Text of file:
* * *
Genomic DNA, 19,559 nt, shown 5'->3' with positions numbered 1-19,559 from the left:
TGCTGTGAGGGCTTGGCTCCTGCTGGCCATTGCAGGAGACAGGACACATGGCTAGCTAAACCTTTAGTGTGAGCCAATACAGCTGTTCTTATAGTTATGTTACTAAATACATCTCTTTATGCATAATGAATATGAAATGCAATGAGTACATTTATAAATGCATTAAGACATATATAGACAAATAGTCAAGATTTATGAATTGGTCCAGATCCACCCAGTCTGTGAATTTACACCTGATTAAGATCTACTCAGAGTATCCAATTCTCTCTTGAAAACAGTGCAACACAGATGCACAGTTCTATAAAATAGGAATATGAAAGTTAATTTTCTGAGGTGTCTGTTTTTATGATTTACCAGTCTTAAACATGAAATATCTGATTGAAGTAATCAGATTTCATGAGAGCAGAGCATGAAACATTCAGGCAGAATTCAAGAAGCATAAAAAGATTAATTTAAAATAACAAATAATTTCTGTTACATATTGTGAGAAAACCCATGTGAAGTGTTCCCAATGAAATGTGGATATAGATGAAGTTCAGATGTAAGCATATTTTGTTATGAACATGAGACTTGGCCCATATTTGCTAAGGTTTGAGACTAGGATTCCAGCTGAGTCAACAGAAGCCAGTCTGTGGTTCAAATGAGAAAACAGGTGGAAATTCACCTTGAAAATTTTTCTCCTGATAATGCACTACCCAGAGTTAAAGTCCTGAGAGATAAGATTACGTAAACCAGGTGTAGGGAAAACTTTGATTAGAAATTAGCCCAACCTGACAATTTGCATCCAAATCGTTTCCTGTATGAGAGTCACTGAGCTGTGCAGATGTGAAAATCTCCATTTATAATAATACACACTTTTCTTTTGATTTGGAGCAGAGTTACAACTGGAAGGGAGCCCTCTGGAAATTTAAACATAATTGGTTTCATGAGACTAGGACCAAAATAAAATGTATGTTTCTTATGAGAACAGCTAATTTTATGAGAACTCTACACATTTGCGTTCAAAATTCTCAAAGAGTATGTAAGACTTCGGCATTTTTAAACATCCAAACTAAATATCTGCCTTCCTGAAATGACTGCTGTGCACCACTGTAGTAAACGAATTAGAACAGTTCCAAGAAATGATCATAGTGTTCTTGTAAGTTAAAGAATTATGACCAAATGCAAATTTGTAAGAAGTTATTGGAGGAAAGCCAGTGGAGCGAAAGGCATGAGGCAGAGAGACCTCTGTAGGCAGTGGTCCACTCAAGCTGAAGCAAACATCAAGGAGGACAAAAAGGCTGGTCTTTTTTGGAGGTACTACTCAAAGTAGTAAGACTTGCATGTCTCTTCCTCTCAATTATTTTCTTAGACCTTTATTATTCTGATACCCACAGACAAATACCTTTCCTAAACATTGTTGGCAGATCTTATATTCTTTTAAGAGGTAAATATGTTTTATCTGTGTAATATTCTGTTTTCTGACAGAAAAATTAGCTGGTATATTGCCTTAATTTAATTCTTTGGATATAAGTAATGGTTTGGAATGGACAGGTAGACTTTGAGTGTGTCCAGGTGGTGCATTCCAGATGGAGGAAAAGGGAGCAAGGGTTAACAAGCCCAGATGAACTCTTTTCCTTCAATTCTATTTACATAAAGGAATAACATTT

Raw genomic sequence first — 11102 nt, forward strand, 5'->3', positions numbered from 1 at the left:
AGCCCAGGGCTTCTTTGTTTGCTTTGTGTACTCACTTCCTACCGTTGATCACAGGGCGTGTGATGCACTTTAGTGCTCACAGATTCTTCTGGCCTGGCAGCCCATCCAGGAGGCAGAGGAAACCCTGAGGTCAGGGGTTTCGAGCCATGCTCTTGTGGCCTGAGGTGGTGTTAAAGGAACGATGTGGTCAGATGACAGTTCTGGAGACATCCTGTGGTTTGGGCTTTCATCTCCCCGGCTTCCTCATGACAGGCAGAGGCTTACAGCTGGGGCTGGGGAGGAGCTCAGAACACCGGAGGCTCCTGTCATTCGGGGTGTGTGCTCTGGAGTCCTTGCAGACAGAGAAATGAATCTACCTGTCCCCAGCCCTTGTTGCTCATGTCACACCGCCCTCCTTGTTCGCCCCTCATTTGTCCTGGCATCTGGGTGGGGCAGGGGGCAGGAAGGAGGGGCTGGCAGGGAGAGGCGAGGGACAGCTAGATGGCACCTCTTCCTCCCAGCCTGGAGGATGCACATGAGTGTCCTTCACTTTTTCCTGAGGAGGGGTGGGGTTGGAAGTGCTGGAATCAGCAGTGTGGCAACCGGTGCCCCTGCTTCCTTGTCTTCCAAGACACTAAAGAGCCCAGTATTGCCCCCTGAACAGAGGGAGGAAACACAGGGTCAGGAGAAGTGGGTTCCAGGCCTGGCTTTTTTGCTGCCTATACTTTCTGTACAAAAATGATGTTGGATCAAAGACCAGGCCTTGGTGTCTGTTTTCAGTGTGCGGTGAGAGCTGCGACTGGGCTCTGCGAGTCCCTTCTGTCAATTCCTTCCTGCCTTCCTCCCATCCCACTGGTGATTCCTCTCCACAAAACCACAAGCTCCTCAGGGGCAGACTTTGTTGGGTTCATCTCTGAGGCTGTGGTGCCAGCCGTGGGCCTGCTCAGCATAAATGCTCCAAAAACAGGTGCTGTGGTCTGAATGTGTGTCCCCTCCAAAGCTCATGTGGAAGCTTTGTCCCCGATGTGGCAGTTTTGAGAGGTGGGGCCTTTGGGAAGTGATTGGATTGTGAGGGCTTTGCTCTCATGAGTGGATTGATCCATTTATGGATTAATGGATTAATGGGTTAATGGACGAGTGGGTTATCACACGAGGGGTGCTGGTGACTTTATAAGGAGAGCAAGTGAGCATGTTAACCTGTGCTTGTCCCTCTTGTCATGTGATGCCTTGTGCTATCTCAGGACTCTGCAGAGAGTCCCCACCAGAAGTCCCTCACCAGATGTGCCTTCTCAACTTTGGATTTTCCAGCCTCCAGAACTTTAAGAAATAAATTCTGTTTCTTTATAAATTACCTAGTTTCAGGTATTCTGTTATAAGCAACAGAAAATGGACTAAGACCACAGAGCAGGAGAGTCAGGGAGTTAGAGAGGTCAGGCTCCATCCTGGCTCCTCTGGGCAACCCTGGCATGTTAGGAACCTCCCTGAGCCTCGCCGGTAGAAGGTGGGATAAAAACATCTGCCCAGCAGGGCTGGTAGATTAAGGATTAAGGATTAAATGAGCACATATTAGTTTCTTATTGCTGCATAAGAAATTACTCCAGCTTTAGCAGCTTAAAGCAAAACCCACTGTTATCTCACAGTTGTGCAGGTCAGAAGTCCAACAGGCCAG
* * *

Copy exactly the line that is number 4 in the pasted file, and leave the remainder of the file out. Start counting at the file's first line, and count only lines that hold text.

AGCCCAGGGCTTCTTTGTTTGCTTTGTGTACTCACTTCCTACCGTTGATCACAGGGCGTGTGATGCACTTTAGTGCTCACAGATTCTTCTGGCCTGGCAGCCCATCCAGGAGGCAGAGGAAACCCTGAGGTCAGGGGTTTCGAGCCATGCTCTTGTGGCCTGAGGTGGTGTTAAAGGAACGATGTGGTCAGATGACAGTTCTGGAGACATCCTGTGGTTTGGGCTTTCATCTCCCCGGCTTCCTCATGACAGGCAGAGGCTTACAGCTGGGGCTGGGGAGGAGCTCAGAACACCGGAGGCTCCTGTCATTCGGGGTGTGTGCTCTGGAGTCCTTGCAGACAGAGAAATGAATCTACCTGTCCCCAGCCCTTGTTGCTCATGTCACACCGCCCTCCTTGTTCGCCCCTCATTTGTCCTGGCATCTGGGTGGGGCAGGGGGCAGGAAGGAGGGGCTGGCAGGGAGAGGCGAGGGACAGCTAGATGGCACCTCTTCCTCCCAGCCTGGAGGATGCACATGAGTGTCCTTCACTTTTTCCTGAGGAGGGGTGGGGTTGGAAGTGCTGGAATCAGCAGTGTGGCAACCGGTGCCCCTGCTTCCTTGTCTTCCAAGACACTAAAGAGCCCAGTATTGCCCCCTGAACAGAGGGAGGAAACACAGGGTCAGGAGAAGTGGGTTCCAGGCCTGGCTTTTTTGCTGCCTATACTTTCTGTACAAAAATGATGTTGGATCAAAGACCAGGCCTTGGTGTCTGTTTTCAGTGTGCGGTGAGAGCTGCGACTGGGCTCTGCGAGTCCCTTCTGTCAATTCCTTCCTGCCTTCCTCCCATCCCACTGGTGATTCCTCTCCACAAAACCACAAGCTCCTCAGGGGCAGACTTTGTTGGGTTCATCTCTGAGGCTGTGGTGCCAGCCGTGGGCCTGCTCAGCATAAATGCTCCAAAAACAGGTGCTGTGGTCTGAATGTGTGTCCCCTCCAAAGCTCATGTGGAAGCTTTGTCCCCGATGTGGCAGTTTTGAGAGGTGGGGCCTTTGGGAAGTGATTGGATTGTGAGGGCTTTGCTCTCATGAGTGGATTGATCCATTTATGGATTAATGGATTAATGGGTTAATGGACGAGTGGGTTATCACACGAGGGGTGCTGGTGACTTTATAAGGAGAGCAAGTGAGCATGTTAACCTGTGCTTGTCCCTCTTGTCATGTGATGCCTTGTGCTATCTCAGGACTCTGCAGAGAGTCCCCACCAGAAGTCCCTCACCAGATGTGCCTTCTCAACTTTGGATTTTCCAGCCTCCAGAACTTTAAGAAATAAATTCTGTTTCTTTATAAATTACCTAGTTTCAGGTATTCTGTTATAAGCAACAGAAAATGGACTAAGACCACAGAGCAGGAGAGTCAGGGAGTTAGAGAGGTCAGGCTCCATCCTGGCTCCTCTGGGCAACCCTGGCATGTTAGGAACCTCCCTGAGCCTCGCCGGTAGAAGGTGGGATAAAAACATCTGCCCAGCAGGGCTGGTAGATTAAGGATTAAGGATTAAATGAGCACATATTAGTTTCTTATTGCTGCATAAGAAATTACTCCAGCTTTAGCAGCTTAAAGCAAAACCCACTGTTATCTCACAGTTGTGCAGGTCAGAAGTCCAACAGGCCAG